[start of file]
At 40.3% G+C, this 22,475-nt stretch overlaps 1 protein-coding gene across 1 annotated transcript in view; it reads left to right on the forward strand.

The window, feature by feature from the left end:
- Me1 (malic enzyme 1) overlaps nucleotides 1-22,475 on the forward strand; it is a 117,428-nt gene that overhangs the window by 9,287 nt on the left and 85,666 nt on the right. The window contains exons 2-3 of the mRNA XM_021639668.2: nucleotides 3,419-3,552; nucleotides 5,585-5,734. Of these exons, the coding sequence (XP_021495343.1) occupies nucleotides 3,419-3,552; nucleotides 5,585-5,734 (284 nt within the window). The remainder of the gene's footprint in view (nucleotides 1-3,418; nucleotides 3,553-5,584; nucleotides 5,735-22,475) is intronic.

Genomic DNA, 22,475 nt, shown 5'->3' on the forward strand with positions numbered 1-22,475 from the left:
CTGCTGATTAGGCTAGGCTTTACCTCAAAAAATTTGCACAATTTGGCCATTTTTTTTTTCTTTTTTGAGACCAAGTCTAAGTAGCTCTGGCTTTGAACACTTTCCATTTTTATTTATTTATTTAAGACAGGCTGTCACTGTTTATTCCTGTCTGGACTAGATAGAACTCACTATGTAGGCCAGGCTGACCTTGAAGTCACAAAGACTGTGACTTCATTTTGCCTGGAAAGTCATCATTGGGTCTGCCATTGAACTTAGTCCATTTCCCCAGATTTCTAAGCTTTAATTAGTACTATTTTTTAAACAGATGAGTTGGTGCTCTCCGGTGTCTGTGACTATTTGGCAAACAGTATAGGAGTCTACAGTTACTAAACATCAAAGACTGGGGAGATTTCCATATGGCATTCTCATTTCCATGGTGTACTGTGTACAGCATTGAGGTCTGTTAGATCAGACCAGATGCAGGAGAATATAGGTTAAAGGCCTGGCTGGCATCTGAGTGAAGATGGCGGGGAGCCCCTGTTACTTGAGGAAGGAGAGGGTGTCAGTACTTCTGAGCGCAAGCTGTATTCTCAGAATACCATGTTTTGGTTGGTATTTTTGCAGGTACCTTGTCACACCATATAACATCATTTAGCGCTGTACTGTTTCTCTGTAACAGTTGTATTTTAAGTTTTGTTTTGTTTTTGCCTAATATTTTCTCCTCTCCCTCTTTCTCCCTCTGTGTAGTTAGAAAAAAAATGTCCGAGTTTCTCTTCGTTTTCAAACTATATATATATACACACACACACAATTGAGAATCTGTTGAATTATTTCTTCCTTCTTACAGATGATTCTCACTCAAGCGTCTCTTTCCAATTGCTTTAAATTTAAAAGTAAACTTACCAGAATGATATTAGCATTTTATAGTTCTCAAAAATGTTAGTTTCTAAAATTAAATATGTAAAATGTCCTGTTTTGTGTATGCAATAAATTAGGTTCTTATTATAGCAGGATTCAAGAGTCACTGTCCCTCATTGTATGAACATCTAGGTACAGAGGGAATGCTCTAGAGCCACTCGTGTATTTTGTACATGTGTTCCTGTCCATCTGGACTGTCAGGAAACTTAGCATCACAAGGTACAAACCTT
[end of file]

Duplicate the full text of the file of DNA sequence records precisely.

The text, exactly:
At 40.3% G+C, this 22,475-nt stretch overlaps 1 protein-coding gene across 1 annotated transcript in view; it reads left to right on the forward strand.

The window, feature by feature from the left end:
- Me1 (malic enzyme 1) overlaps nucleotides 1-22,475 on the forward strand; it is a 117,428-nt gene that overhangs the window by 9,287 nt on the left and 85,666 nt on the right. The window contains exons 2-3 of the mRNA XM_021639668.2: nucleotides 3,419-3,552; nucleotides 5,585-5,734. Of these exons, the coding sequence (XP_021495343.1) occupies nucleotides 3,419-3,552; nucleotides 5,585-5,734 (284 nt within the window). The remainder of the gene's footprint in view (nucleotides 1-3,418; nucleotides 3,553-5,584; nucleotides 5,735-22,475) is intronic.

Genomic DNA, 22,475 nt, shown 5'->3' on the forward strand with positions numbered 1-22,475 from the left:
CTGCTGATTAGGCTAGGCTTTACCTCAAAAAATTTGCACAATTTGGCCATTTTTTTTTTCTTTTTTGAGACCAAGTCTAAGTAGCTCTGGCTTTGAACACTTTCCATTTTTATTTATTTATTTAAGACAGGCTGTCACTGTTTATTCCTGTCTGGACTAGATAGAACTCACTATGTAGGCCAGGCTGACCTTGAAGTCACAAAGACTGTGACTTCATTTTGCCTGGAAAGTCATCATTGGGTCTGCCATTGAACTTAGTCCATTTCCCCAGATTTCTAAGCTTTAATTAGTACTATTTTTTAAACAGATGAGTTGGTGCTCTCCGGTGTCTGTGACTATTTGGCAAACAGTATAGGAGTCTACAGTTACTAAACATCAAAGACTGGGGAGATTTCCATATGGCATTCTCATTTCCATGGTGTACTGTGTACAGCATTGAGGTCTGTTAGATCAGACCAGATGCAGGAGAATATAGGTTAAAGGCCTGGCTGGCATCTGAGTGAAGATGGCGGGGAGCCCCTGTTACTTGAGGAAGGAGAGGGTGTCAGTACTTCTGAGCGCAAGCTGTATTCTCAGAATACCATGTTTTGGTTGGTATTTTTGCAGGTACCTTGTCACACCATATAACATCATTTAGCGCTGTACTGTTTCTCTGTAACAGTTGTATTTTAAGTTTTGTTTTGTTTTTGCCTAATATTTTCTCCTCTCCCTCTTTCTCCCTCTGTGTAGTTAGAAAAAAAATGTCCGAGTTTCTCTTCGTTTTCAAACTATATATATATACACACACACACAATTGAGAATCTGTTGAATTATTTCTTCCTTCTTACAGATGATTCTCACTCAAGCGTCTCTTTCCAATTGCTTTAAATTTAAAAGTAAACTTACCAGAATGATATTAGCATTTTATAGTTCTCAAAAATGTTAGTTTCTAAAATTAAATATGTAAAATGTCCTGTTTTGTGTATGCAATAAATTAGGTTCTTATTATAGCAGGATTCAAGAGTCACTGTCCCTCATTGTATGAACATCTAGGTACAGAGGGAATGCTCTAGAGCCACTCGTGTATTTTGTACATGTGTTCCTGTCCATCTGGACTGTCAGGAAACTTAGCATCACAAGGTACAAACCTT